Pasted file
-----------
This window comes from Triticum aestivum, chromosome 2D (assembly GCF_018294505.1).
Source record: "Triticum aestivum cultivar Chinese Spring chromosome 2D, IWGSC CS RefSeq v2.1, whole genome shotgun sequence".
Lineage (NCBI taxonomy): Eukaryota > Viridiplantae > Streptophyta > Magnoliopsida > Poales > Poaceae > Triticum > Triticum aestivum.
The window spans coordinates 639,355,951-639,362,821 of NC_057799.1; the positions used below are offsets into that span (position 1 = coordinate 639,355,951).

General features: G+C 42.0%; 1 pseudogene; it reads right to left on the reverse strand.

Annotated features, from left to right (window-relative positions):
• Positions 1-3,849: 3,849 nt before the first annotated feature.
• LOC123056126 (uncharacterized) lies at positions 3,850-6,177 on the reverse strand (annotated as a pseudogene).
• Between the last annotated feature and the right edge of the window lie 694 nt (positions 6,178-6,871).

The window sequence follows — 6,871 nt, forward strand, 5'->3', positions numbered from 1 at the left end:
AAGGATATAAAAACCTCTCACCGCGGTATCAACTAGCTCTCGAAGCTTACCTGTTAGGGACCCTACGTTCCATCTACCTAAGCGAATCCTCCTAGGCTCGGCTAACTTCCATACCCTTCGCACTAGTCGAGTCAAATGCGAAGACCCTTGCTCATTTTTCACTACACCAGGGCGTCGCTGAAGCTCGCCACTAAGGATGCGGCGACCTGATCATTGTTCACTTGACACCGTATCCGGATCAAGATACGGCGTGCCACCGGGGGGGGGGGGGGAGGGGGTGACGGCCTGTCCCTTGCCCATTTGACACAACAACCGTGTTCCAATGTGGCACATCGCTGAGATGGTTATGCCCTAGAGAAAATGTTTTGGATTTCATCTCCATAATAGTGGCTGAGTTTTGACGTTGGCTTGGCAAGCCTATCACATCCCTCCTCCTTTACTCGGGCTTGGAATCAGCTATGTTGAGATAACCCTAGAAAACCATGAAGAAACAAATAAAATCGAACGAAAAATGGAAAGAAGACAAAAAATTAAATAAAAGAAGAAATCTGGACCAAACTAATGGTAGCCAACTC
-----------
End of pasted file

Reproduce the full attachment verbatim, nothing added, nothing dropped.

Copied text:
This window comes from Triticum aestivum, chromosome 2D (assembly GCF_018294505.1).
Source record: "Triticum aestivum cultivar Chinese Spring chromosome 2D, IWGSC CS RefSeq v2.1, whole genome shotgun sequence".
Lineage (NCBI taxonomy): Eukaryota > Viridiplantae > Streptophyta > Magnoliopsida > Poales > Poaceae > Triticum > Triticum aestivum.
The window spans coordinates 639,355,951-639,362,821 of NC_057799.1; the positions used below are offsets into that span (position 1 = coordinate 639,355,951).

General features: G+C 42.0%; 1 pseudogene; it reads right to left on the reverse strand.

Annotated features, from left to right (window-relative positions):
• Positions 1-3,849: 3,849 nt before the first annotated feature.
• LOC123056126 (uncharacterized) lies at positions 3,850-6,177 on the reverse strand (annotated as a pseudogene).
• Between the last annotated feature and the right edge of the window lie 694 nt (positions 6,178-6,871).

The window sequence follows — 6,871 nt, forward strand, 5'->3', positions numbered from 1 at the left end:
AAGGATATAAAAACCTCTCACCGCGGTATCAACTAGCTCTCGAAGCTTACCTGTTAGGGACCCTACGTTCCATCTACCTAAGCGAATCCTCCTAGGCTCGGCTAACTTCCATACCCTTCGCACTAGTCGAGTCAAATGCGAAGACCCTTGCTCATTTTTCACTACACCAGGGCGTCGCTGAAGCTCGCCACTAAGGATGCGGCGACCTGATCATTGTTCACTTGACACCGTATCCGGATCAAGATACGGCGTGCCACCGGGGGGGGGGGGGGAGGGGGTGACGGCCTGTCCCTTGCCCATTTGACACAACAACCGTGTTCCAATGTGGCACATCGCTGAGATGGTTATGCCCTAGAGAAAATGTTTTGGATTTCATCTCCATAATAGTGGCTGAGTTTTGACGTTGGCTTGGCAAGCCTATCACATCCCTCCTCCTTTACTCGGGCTTGGAATCAGCTATGTTGAGATAACCCTAGAAAACCATGAAGAAACAAATAAAATCGAACGAAAAATGGAAAGAAGACAAAAAATTAAATAAAAGAAGAAATCTGGACCAAACTAATGGTAGCCAACTC